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One of the most critical and complex issues facing health care organizations today is provider demographic data accuracy. Optum® began working with Humana, Multiplan, Quest Diagnostics and UnitedHealthcare in April 2018 to tackle this problem with an innovative blockchain pilot program. Aetna and Ascension have since joined the effort.

The alliance, called Synaptic, aims to improve health care provider data, streamline administrative work and ultimately improve patient access to care.

“We are collaborating with our alliance members to explore innovative ways to use blockchain technology in health care,” said Mike Jacobs, senior distinguished engineer at Optum. “Our effort to improve the quality of care provider data is a pragmatic and potentially effective way to leverage technology to help those we serve. We envision the possibility of effecting change at scale — supporting our mission of helping make the health system work better for everyone.”

The pilot aims first and foremost to provide patients more accurate provider information in a timely manner. Health care organizations currently all maintain separate provider records, making reconciliation between patients, insurers, doctors, hospitals and clinics time-consuming and expensive.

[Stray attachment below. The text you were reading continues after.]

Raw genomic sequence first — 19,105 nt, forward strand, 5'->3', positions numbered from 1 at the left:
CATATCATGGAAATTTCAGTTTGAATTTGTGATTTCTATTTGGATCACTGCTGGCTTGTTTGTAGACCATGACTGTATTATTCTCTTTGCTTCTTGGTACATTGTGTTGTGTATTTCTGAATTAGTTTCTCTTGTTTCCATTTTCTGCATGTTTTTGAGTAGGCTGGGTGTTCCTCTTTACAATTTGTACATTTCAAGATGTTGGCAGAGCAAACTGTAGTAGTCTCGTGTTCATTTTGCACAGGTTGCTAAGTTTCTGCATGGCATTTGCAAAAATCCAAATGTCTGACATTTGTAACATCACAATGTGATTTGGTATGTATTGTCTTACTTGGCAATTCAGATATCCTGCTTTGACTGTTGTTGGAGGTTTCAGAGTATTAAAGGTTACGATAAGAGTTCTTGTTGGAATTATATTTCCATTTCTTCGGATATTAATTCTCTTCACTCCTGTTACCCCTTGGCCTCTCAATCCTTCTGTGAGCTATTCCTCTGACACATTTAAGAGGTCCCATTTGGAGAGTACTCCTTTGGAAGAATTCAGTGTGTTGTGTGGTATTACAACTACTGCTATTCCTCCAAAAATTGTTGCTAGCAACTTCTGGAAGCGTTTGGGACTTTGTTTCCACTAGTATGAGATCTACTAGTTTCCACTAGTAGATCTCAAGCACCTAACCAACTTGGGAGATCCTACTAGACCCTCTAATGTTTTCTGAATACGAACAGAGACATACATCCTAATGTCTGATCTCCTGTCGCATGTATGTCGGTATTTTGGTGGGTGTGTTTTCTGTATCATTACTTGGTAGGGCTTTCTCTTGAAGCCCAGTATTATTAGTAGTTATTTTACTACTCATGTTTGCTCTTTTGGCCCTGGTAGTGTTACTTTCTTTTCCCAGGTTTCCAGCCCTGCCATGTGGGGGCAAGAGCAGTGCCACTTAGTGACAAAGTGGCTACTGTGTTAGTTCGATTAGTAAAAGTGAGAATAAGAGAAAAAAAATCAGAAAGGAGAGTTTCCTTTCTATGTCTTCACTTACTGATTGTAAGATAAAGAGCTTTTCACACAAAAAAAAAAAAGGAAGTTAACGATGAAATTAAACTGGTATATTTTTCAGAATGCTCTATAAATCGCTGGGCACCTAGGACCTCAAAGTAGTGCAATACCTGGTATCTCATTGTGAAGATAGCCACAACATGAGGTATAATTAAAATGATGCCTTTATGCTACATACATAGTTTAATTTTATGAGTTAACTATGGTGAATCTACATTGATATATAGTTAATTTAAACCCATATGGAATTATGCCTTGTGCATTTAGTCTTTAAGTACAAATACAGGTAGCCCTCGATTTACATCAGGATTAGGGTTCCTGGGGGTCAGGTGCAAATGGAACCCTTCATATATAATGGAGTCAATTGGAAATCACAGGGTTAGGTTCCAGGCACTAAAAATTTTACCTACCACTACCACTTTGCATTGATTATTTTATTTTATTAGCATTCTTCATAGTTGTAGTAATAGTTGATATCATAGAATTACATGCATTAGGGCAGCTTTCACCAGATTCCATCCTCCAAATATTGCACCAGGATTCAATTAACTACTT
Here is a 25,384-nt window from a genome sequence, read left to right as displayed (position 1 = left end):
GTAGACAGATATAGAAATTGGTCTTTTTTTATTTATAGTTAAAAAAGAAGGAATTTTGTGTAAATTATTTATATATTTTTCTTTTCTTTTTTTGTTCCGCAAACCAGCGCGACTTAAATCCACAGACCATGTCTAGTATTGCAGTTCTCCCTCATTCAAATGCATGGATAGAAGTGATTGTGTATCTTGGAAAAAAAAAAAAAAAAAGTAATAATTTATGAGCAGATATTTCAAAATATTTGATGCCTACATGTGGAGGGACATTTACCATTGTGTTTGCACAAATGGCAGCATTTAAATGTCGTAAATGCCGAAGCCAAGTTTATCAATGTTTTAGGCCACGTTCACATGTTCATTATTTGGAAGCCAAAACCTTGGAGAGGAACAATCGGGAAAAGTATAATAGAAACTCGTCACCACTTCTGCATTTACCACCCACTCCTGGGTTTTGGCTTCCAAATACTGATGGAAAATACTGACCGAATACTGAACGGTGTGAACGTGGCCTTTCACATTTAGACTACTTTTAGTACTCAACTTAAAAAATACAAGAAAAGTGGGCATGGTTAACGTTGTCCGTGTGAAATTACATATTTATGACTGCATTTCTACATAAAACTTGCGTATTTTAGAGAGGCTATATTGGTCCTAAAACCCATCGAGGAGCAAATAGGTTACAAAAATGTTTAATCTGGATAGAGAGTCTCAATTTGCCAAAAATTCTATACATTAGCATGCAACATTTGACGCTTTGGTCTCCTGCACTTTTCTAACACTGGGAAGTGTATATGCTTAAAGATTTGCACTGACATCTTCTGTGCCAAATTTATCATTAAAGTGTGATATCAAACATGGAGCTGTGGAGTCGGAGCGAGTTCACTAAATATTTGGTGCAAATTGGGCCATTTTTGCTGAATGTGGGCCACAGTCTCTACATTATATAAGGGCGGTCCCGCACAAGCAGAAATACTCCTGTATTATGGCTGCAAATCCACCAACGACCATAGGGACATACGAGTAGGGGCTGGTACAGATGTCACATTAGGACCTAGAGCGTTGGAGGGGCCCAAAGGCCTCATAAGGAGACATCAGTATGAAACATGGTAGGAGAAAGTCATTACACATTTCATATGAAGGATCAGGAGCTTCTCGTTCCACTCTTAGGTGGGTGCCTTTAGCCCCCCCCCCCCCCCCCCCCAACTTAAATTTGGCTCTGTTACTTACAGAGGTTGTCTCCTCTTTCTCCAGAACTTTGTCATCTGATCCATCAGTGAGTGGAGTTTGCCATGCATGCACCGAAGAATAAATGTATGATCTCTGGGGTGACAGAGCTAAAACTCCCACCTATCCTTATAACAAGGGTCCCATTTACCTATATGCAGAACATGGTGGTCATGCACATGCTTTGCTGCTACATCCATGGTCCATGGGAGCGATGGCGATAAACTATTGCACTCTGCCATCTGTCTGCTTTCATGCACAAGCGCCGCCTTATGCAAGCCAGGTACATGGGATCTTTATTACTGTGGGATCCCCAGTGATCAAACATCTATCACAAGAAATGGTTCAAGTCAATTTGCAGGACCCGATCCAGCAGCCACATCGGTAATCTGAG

Health is hard, but great breakthroughs may come from industry players collaborating around emerging, innovative technologies to make life easier for doctors and patients.

– Busy Burr, vice president and head of Healthcare Innovation and Trend at Humana
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The health care industry spends $2.1 billion* ;annually chasing and maintaining this demographic data — not to mention working to keep it secure. Estimates indicate a single source of information could eliminate 75 percent of that cost.

“Health is hard, but great breakthroughs may come from industry players collaborating around emerging, innovative technologies to make life easier for doctors and patients,” said Busy Burr, vice president and head of Healthcare Innovation and Trend at Humana.

Blockchain — which is a continuously growing list of records that are linked and secured using cryptography — could later provide exceptional, discreet security for the sharing of all patient, provider, payer and other stakeholder data. The alliance will use blockchain to curate, process and transfer data across multiple organizations in ways that haven’t been possible before.

The potential for blockchain use in health care is endless. Optum plans to explore other uses related to patient care, such as sharing health records across organizations. This would allow patients to be in control of their health history, accessing it whether they change insurance companies or doctors and sharing it with whomever they need to.

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References

* Health Plan Week; Volume 27, Number 4; January 30, 2017